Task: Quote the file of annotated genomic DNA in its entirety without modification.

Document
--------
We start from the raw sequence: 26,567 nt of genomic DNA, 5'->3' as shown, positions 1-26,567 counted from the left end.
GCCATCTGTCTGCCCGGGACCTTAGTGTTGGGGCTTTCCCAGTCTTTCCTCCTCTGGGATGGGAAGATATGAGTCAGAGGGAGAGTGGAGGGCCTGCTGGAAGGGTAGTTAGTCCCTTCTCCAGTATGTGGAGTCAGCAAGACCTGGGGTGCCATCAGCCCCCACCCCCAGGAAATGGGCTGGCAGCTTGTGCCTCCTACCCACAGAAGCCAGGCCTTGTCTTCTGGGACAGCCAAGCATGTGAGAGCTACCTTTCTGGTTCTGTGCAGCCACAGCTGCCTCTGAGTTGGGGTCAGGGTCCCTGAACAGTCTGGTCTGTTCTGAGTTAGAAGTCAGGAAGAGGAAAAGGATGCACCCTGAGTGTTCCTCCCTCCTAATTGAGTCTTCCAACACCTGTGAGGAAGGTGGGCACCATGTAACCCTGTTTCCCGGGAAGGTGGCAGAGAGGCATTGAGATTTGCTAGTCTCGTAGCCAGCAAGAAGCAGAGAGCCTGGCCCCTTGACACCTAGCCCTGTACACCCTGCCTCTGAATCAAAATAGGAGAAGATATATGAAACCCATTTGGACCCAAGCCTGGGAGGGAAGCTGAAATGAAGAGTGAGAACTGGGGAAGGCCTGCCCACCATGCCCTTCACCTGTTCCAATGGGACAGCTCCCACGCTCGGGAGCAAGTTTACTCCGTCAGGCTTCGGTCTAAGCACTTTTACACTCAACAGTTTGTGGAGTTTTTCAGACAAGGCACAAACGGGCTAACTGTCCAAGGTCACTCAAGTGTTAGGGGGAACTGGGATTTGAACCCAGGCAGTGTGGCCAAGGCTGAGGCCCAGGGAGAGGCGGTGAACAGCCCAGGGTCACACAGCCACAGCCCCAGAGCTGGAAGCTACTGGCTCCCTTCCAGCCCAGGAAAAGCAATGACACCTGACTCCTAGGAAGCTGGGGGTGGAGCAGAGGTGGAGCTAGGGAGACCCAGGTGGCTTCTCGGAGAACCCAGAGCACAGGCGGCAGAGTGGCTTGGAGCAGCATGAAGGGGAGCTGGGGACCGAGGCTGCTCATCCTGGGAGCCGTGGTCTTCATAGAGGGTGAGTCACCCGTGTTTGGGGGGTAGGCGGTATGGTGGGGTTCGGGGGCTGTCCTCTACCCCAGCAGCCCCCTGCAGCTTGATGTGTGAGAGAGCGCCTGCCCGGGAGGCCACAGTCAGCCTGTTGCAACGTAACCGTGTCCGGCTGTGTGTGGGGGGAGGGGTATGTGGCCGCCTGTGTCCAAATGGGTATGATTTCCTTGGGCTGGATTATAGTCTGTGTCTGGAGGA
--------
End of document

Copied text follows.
We start from the raw sequence: 26,567 nt of genomic DNA, 5'->3' as shown, positions 1-26,567 counted from the left end.
GCCATCTGTCTGCCCGGGACCTTAGTGTTGGGGCTTTCCCAGTCTTTCCTCCTCTGGGATGGGAAGATATGAGTCAGAGGGAGAGTGGAGGGCCTGCTGGAAGGGTAGTTAGTCCCTTCTCCAGTATGTGGAGTCAGCAAGACCTGGGGTGCCATCAGCCCCCACCCCCAGGAAATGGGCTGGCAGCTTGTGCCTCCTACCCACAGAAGCCAGGCCTTGTCTTCTGGGACAGCCAAGCATGTGAGAGCTACCTTTCTGGTTCTGTGCAGCCACAGCTGCCTCTGAGTTGGGGTCAGGGTCCCTGAACAGTCTGGTCTGTTCTGAGTTAGAAGTCAGGAAGAGGAAAAGGATGCACCCTGAGTGTTCCTCCCTCCTAATTGAGTCTTCCAACACCTGTGAGGAAGGTGGGCACCATGTAACCCTGTTTCCCGGGAAGGTGGCAGAGAGGCATTGAGATTTGCTAGTCTCGTAGCCAGCAAGAAGCAGAGAGCCTGGCCCCTTGACACCTAGCCCTGTACACCCTGCCTCTGAATCAAAATAGGAGAAGATATATGAAACCCATTTGGACCCAAGCCTGGGAGGGAAGCTGAAATGAAGAGTGAGAACTGGGGAAGGCCTGCCCACCATGCCCTTCACCTGTTCCAATGGGACAGCTCCCACGCTCGGGAGCAAGTTTACTCCGTCAGGCTTCGGTCTAAGCACTTTTACACTCAACAGTTTGTGGAGTTTTTCAGACAAGGCACAAACGGGCTAACTGTCCAAGGTCACTCAAGTGTTAGGGGGAACTGGGATTTGAACCCAGGCAGTGTGGCCAAGGCTGAGGCCCAGGGAGAGGCGGTGAACAGCCCAGGGTCACACAGCCACAGCCCCAGAGCTGGAAGCTACTGGCTCCCTTCCAGCCCAGGAAAAGCAATGACACCTGACTCCTAGGAAGCTGGGGGTGGAGCAGAGGTGGAGCTAGGGAGACCCAGGTGGCTTCTCGGAGAACCCAGAGCACAGGCGGCAGAGTGGCTTGGAGCAGCATGAAGGGGAGCTGGGGACCGAGGCTGCTCATCCTGGGAGCCGTGGTCTTCATAGAGGGTGAGTCACCCGTGTTTGGGGGGTAGGCGGTATGGTGGGGTTCGGGGGCTGTCCTCTACCCCAGCAGCCCCCTGCAGCTTGATGTGTGAGAGAGCGCCTGCCCGGGAGGCCACAGTCAGCCTGTTGCAACGTAACCGTGTCCGGCTGTGTGTGGGGGGAGGGGTATGTGGCCGCCTGTGTCCAAATGGGTATGATTTCCTTGGGCTGGATTATAGTCTGTGTCTGGAGGA